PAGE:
In Response to: Justin Trudeau is Far More Dangerous Than Donald Trump

In Response to: Justin Trudeau is Far More Dangerous Than Donald Trump

By Justin Gilmore

One of my friends posted this article to his social media account with the pronouncement that “Everyone should read this important article.” I decided to read it. I tried to read it with an open mind, but I found it underwhelming. While there were a few ideas I agree with, on the whole, I found myself furrowing my brow in disagreement. I found the arguments facile and derivative of dozens of other blogs, articles and chat rants. I found the author to be rather myopic, incited at..well, I'm not entirely sure what. In the end, I found it to simply be an angry rant.

In the following explanation, I am going to make use of a term I just invented: “Easy words”. It’s basically ‘jargon’, but I want to highlight these terms specifically.

If an economist writes an article in a publication about Economics, they tend to use jargony words. It is not unreasonable to assume that other economists reading the article know and understand these terms because it is assumed they have all received an education in Economics in which they become accustomed to using these words and have determined that they agree to their use. They assume that their readers are already initiated into the discipline and not lay-people who need explanations or definitions of the word.

My “easy words” are similar. They are short-hand ideas that the author is assuming his readers are initiated in, and implicitly understand the meaning of. But, I want to use a different term than ‘jargon’ to highlight them. The difference? There is no real way to know that we all share the same understanding of the word or term. In fact, I’m fairly certain we don’t.

Here’s an example: If one is asked if they believe in “God”, there is rarely debate as to what this word means. We all just ‘know’ what “God” means because we’ve been talking about God for about all of recorded histroy. However, the person asking the question may be asking whether one believes in a vastly different concept of God than the person responding has agreed they believe in. Without elaboration and explanation these people have no way of communicating the question or response properly. And while both parties believe they are talking about the same concept, they are imagining vastly different ideas of what the other believes in.

Another phrase I will use is “Selective Reasoning”. In this case, I suspect that someone has already used this phrase somewhere, so I will explain how I am going to use it to avoid confusion. Very simply, it’s when we use a certain pattern of logic or reasoning for a subject in a certain context, but refuse to use the same logic and reasoning for another subject despite the context being virtually the same.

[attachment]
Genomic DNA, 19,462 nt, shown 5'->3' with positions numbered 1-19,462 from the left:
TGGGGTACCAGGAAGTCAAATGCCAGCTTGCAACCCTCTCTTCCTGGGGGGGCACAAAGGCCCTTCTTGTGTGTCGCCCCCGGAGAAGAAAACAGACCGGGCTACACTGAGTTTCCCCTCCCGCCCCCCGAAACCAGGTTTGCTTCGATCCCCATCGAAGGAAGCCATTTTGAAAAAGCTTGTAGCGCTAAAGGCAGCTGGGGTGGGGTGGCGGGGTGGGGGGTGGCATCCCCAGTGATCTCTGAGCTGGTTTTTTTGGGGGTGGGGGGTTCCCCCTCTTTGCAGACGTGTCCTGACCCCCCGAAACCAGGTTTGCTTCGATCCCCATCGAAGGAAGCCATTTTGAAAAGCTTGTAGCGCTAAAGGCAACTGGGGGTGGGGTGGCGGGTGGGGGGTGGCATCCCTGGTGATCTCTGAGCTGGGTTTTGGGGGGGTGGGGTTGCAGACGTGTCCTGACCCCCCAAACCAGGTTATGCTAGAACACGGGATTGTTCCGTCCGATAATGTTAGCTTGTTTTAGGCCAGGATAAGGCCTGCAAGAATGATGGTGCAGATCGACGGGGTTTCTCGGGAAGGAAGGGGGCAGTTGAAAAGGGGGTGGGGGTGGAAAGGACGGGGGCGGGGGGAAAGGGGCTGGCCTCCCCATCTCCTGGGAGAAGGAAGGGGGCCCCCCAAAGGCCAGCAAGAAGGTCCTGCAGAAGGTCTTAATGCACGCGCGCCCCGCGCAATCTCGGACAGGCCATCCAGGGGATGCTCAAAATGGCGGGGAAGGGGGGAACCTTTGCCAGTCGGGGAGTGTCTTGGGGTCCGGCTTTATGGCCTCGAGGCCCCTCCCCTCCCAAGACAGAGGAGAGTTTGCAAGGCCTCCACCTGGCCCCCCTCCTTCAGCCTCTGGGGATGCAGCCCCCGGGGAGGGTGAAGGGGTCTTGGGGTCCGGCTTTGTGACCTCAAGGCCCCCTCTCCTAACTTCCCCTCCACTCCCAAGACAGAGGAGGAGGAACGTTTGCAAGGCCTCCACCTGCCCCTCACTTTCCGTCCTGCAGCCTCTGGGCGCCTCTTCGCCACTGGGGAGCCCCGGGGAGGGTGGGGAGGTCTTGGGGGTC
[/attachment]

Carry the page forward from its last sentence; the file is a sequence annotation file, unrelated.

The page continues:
In the end, this article doesn’t seem like much more than a directionless angry rant, with no real idea of why the author is actually angry. I’m going to attempt to explain why I think that.

 

Political Correctness

‘The tool we are being duped by is political correctness.’

‘"There's a police-state coming, get used to it. And it will all be done in the name of niceness". Well, it's arrived.’

While I can agree that Political Correctness can be a problem, I do not agree with the author’s assessment of what Political Correctness is. I should say that I’m not a fan of the term “Political Correctness”. It is a term that has been around for decades, that never really had a concrete definition, and has been applied in so many different contexts, in so many different ways, that it is very nearly a term without meaning. But in almost every meaning it is recognized as social restrictions on what one can say without a social reprisal. The most useful explanation of PC that I have found is that one’s actions and words may come with social benefit and/or social cost. One might say that if one is not prepared to incur the social cost in order to reap the benefit, then this is not an action they should take, or something they should say.

Here’s the thing, when Political Correctness is a problem (and I admit it is not always a problem), it is a social problem, not a legal problem. When it is a legal problem it is a problem of rights and freedom. It becomes an issue of freedom of expression, freedom of speech, and freedom of association. Right off the bat, the author and I are viewing this through very different lenses. I expect that we are differentiating between social issues and legal issues. The author conflates the two. Most likely because the term “Political Correctness” is one of those “easy words” I described above. There is no definitive meaning of this term, but for the right readers it’s meaning seems implicitly clear. I was not one of those readers.

But there is another, bigger issue.

‘Justin Trudeau is a master virtue-signaller. He also makes much use of the identity-politics game while constantly enforcing the political-correctness cult. Even when there is an Islamic terrorist attack in our country, he refuses to name the root cause.’

If demanding someone pay a social cost for something they have said is considered Political Correctness, then it is just as much an issue of Political Correctness when we demand that someone pay a social cost for not saying something. It is true that Political Correctness is being leveraged just as much when Donald Trump doesn’t condemn David Duke fast enough, as it is when he is condemned for his use of the name “Pocahontas” to mock someone.